I saw Marianne Williamson speak on Independence Day. In Washington, D.C., crowds gathered in a rainstorm to see tanks roll and to cheer on Donald Trump. In Concord, New Hampshire, a group of about seventy people convened at a performing-arts space called Phenix Hall to consider the politics of love. The Phenix is a majestic nineteenth-century theatre awaiting renovation and, perhaps, air-conditioning. It was a hot day for Concord, sunny and ninety degrees on Main Street, with its stolid Yankee Doodle Dandy red-brick buildings. The sidewalks were mostly deserted. The people of New Hampshire were out barbecuing, or setting up for fireworks, or up at a lake house listening to the call of the loons.
Inside the Phenix, the wooden floors were scratched and worn. The afternoon sun poured through the arched windows and the round portals above the wraparound balconies. In the absence of an HVAC system, the rush of fans filled the air. The hall was decorated as if for a wedding rehearsal: rental chairs, fairy lights, cocktail tables draped in white tablecloths and scattered with Marianne Williamson donation envelopes. Women in flowing batik dresses and thin men in shorts and sandals snacked from a platter of fruit and a platter of brownies; volunteers dispensed ice water from the bar. Pretty campaign volunteers handed out buttons that depicted Williamson’s face in wispy watercolor. Williamson’s portraitist, the British fashion illustrator David Downton, had emphasized the shadow of her cheekbones, the soft sweep of her bangs to one side, and the intensity of her smoky-eyed gaze. The look is reminiscent of the album cover of David Bowie’s “Scary Monsters.” The Marianne 2020 logo is as pink as a glass of Zinfandel.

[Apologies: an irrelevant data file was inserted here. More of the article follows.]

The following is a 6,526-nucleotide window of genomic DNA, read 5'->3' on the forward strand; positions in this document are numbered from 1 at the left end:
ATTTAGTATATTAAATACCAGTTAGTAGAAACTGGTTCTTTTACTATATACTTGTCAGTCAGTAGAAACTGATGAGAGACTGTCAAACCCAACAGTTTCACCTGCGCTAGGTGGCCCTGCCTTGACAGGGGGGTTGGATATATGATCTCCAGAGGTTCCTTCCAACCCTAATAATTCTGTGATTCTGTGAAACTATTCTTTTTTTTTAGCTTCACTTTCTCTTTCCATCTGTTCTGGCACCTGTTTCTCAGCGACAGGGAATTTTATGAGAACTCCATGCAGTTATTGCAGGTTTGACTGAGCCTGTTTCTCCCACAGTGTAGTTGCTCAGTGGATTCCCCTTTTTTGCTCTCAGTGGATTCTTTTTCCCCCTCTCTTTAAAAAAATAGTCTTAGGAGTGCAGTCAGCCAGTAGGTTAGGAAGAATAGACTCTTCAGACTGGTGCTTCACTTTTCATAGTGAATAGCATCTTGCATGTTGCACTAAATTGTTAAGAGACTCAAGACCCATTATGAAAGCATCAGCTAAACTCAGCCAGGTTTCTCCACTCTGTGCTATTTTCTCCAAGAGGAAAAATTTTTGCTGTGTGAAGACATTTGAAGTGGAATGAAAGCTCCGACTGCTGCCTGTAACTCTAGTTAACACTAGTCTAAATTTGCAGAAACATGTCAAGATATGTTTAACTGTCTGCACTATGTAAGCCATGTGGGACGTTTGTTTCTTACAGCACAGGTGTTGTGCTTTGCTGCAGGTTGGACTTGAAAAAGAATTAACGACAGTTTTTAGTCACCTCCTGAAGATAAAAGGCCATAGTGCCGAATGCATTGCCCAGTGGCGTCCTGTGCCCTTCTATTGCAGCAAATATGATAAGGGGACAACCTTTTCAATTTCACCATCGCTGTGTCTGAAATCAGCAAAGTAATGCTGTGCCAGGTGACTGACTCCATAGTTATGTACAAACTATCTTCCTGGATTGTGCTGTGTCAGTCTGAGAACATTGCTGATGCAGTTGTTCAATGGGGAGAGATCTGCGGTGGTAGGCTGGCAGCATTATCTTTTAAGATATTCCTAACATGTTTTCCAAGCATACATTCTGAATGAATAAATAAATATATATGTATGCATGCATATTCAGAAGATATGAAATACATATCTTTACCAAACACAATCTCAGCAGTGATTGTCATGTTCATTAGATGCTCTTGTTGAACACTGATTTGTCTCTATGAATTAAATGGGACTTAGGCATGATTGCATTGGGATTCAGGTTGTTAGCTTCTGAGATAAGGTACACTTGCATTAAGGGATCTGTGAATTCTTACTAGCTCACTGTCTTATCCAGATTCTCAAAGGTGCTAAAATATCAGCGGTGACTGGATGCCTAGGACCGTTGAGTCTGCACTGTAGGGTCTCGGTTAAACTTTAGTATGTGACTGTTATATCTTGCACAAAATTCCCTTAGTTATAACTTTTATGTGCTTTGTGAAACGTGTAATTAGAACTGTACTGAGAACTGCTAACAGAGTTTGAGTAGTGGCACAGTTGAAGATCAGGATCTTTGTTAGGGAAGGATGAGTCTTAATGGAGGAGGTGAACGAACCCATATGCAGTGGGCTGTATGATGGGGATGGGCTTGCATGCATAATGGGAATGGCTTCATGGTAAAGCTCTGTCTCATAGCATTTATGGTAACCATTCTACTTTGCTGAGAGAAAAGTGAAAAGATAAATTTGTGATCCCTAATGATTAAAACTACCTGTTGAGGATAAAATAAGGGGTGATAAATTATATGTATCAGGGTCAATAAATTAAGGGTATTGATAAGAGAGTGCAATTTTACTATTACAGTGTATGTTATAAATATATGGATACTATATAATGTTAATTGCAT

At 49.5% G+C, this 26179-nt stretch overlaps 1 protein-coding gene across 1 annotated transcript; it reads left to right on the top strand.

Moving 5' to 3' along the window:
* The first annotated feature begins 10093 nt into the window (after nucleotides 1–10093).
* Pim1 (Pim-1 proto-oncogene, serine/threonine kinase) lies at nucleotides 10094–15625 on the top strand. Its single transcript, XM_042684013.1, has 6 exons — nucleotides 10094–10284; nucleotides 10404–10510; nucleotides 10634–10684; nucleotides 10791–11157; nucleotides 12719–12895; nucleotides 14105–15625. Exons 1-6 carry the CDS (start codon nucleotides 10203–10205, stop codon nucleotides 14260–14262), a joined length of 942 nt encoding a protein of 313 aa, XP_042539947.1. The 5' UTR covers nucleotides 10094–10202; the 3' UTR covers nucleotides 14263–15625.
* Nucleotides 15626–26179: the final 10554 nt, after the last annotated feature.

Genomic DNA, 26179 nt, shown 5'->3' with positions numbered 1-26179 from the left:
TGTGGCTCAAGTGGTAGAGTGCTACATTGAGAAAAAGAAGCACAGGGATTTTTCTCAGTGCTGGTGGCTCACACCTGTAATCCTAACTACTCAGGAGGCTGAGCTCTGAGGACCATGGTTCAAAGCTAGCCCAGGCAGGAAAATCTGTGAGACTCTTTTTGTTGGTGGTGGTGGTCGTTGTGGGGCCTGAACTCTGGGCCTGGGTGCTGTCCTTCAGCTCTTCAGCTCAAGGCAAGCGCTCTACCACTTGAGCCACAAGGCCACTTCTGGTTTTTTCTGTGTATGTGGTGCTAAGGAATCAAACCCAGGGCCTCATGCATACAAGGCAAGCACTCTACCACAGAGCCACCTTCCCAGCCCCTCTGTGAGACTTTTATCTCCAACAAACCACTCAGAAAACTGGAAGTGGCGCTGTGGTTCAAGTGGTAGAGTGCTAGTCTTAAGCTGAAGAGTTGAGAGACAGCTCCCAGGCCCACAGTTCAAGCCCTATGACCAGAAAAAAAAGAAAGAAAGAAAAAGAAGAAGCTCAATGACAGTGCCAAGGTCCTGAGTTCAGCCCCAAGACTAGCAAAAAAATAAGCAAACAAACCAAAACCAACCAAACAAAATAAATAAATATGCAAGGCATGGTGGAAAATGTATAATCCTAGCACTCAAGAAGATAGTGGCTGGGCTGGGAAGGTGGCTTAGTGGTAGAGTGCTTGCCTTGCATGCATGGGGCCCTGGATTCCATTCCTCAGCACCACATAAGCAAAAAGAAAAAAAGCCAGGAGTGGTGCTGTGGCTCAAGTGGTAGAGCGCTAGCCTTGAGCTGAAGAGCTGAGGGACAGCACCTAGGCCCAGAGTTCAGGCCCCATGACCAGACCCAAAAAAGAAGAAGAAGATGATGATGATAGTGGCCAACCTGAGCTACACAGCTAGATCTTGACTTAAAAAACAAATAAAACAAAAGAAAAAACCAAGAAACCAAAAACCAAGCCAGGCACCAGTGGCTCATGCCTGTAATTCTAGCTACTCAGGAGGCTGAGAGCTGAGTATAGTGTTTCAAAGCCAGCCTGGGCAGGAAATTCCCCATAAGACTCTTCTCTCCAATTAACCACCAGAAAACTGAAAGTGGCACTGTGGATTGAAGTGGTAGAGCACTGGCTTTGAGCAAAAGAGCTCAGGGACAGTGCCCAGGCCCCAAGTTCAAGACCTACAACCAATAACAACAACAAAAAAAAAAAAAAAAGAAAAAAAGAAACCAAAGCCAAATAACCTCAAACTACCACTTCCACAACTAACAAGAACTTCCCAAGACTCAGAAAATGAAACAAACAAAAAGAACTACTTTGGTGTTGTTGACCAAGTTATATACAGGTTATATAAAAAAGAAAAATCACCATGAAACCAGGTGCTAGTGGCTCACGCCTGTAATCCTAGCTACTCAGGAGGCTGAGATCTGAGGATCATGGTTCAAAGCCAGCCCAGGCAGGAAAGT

Williamson, a nondenominational psycho-spiritual leader, who mixes references to Christianity with quotes from philosophers, Martin Luther King, Jr., and Deepak Chopra, has based her Presidential candidacy on an unspoken premise: that the country might be experiencing an epidemic of mental illness. Actually, it’s not that unspoken: “We have a problem with the psychological fabric of our country,” a section on her campaign Web site, titled “The Issues Aren’t Always the Issue,” says. “A low level emotional civil war has begun in too many ways to rip us apart.” […]